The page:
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Featured: Net Cetera Toolkit

Featured: Net Cetera Toolkit

That's Not Cool Broadband - OnGuard Online You can get high-speed internet access through a variety of services, including: digital subscriber line (DSL) cable fiber optic satellite wireless When you’re shopping for internet service, it helps to understand the differences and know what questions to ask. Types of High-Speed Internet Service The type of internet service available to you depends on what technology your local providers offer: Digital Subscriber Lines (DSL) transmit data through phone lines without interfering with telephone service. Cable modems provide access to the internet through cable lines without interfering with your cable TV service; cable companies provide this service. Fiber optic service provides internet, phone, and TV services delivered simultaneously through one fiber optic line. Satellite internet service is available in most areas from providers of satellite television services. There also are wireless internet options available in some areas: How Fast Is Fast? Questions to Ask When Shopping Ask providers:

Media and Technology Resources for Educators February 27, 2014 We are thrilled to announce the release of our entire Digital Literacy and Citizenship Curriculum as a set of eight interactive, multimedia iBooks Textbooks, available for free in the iBooks Store... read more March 31, 2014 Imagine … a school district that is teaching Digital Literacy and Citizenship lessons to 28,000 K-12 students, with 1,800 trained teachers. Is it possible? Last week, I hosted an inspiring webinar... read more Categories:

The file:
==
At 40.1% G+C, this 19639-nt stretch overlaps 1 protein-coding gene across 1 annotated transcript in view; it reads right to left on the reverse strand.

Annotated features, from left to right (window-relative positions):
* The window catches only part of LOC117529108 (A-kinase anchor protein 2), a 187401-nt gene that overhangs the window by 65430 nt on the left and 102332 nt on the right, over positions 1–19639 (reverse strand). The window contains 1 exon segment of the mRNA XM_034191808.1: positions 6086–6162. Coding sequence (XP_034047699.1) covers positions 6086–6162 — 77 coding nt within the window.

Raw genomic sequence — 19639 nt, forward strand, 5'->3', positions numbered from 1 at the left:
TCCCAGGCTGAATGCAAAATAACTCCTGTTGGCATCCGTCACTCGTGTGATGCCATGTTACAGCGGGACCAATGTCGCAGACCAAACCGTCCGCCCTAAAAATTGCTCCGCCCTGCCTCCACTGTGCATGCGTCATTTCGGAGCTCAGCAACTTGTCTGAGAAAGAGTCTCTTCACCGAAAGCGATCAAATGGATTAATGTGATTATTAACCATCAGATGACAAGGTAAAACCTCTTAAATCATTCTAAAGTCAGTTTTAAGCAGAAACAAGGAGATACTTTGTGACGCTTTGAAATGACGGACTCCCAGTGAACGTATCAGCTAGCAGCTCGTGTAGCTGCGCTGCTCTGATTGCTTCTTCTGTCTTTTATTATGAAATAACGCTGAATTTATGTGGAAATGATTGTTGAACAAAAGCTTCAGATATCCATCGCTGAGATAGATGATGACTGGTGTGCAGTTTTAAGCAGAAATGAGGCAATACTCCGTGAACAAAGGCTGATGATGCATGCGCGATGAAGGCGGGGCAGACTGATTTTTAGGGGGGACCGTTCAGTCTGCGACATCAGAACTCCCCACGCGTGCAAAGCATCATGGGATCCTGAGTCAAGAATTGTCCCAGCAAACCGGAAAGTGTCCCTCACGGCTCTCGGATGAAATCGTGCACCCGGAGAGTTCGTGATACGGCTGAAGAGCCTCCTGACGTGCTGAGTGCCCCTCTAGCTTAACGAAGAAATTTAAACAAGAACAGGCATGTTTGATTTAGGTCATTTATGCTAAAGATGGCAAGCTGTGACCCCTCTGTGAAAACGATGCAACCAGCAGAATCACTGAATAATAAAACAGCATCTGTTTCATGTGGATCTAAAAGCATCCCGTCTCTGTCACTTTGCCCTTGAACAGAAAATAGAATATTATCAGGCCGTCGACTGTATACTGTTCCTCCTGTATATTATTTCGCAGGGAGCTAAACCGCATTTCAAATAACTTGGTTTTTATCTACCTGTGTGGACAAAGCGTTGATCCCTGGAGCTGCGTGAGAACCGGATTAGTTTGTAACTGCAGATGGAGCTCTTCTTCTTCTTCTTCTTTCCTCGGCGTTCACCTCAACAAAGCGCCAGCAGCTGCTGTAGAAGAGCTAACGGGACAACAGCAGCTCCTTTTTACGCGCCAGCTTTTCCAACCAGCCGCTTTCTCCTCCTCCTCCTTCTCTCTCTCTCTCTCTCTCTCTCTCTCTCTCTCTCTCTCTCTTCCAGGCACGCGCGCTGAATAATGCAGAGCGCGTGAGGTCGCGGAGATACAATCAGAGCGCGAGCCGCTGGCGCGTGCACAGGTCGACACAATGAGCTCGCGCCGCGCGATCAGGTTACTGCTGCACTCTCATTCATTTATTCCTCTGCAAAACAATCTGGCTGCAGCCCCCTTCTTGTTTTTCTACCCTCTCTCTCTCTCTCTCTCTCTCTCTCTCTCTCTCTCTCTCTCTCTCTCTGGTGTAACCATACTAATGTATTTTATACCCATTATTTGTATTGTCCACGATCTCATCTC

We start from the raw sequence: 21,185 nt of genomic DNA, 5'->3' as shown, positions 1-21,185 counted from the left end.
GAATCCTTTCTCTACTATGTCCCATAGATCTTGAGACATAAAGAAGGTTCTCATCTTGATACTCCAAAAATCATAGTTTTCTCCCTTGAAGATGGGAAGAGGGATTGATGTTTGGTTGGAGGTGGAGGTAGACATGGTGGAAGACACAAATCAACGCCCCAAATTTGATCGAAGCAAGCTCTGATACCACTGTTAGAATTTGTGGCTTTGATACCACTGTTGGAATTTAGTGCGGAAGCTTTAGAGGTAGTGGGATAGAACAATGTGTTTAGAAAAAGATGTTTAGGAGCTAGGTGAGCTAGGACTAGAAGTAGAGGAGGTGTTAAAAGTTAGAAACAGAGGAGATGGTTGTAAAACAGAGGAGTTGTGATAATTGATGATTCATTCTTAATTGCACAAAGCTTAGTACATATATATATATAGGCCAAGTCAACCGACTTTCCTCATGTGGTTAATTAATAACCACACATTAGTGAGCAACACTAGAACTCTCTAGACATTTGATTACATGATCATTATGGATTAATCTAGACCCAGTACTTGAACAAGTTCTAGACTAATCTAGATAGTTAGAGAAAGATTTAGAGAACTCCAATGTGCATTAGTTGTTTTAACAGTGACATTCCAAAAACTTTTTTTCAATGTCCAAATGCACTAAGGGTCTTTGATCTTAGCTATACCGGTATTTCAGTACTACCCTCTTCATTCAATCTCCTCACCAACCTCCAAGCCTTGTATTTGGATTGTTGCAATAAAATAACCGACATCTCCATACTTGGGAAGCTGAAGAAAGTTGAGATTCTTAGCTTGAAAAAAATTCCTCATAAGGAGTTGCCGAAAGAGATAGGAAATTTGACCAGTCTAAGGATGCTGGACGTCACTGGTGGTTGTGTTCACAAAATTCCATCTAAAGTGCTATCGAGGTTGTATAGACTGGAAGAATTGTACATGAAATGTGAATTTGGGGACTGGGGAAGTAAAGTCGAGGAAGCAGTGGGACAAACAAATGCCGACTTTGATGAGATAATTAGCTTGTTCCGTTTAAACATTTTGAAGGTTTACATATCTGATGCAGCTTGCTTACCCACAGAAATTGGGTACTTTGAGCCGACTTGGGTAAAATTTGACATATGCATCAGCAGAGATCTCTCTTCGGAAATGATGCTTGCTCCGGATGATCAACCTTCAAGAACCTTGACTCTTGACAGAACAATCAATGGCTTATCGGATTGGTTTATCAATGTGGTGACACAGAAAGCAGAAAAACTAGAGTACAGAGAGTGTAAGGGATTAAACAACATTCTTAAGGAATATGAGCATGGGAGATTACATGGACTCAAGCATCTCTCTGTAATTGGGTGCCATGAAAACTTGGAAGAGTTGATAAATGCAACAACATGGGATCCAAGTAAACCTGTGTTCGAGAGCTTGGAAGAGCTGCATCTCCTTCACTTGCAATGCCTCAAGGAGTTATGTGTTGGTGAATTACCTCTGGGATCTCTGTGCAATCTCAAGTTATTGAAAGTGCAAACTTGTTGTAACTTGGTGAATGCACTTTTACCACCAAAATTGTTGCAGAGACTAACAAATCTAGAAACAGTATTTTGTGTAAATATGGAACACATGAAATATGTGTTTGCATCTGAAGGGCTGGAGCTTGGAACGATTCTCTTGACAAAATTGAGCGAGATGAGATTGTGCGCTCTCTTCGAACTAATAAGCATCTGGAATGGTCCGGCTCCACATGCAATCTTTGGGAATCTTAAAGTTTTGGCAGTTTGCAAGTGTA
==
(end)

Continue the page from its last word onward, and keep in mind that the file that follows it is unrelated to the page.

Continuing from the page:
Privacy Guide Safe Connects | Net Literacy While 99% of all that happens on the net is positive and safe which is very similar to the real world, educating teens about Internet safety helps keep them safe and enables them to enjoy the riches available to them online. Safe Connects is differentiated from other Internet safety programs because students use “straight talk” to discuss topics that are important to teens. This program has established a “student-teaching-students-and-parents” model for school systems throughout America. Safe Connects Cyber Bullying PSA The Safe Connects online safety program is based on three premises: 1. 2. 3. Learn more about Safe Connects by clicking on the “What Is Safe Connects?” A Pocket Guide to Social Media and Kids Pete Blackshaw, Executive Vice President, Digital Strategic Services, The Nielsen Company SUMMARY: When is a phone not a phone? In the hands of children and tweens, today’s cell phones are primarily used as text messaging devices, cameras, gaming consoles, video viewers, MP3 players, and incidentally, as mobile phones via the speaker capability so their friends can chime in on the call. Parents are getting dialed in to the social media phenomenon and beginning to understand—and limit—how children use new media.This article draws from a keynote speech delivered last month at the Children’s Advertising Review Unit (CARU) annual conference. Digital media is an enabling framework for brands, parents and educators—it’s on demand, interactive, sensing and connected. And social media adds expression and sharing capabilities. Their influence is immediate, highly viral and authentic... In the marketing world, the buzz is all about consumer-generated media. Giving voice Childhood connections TV times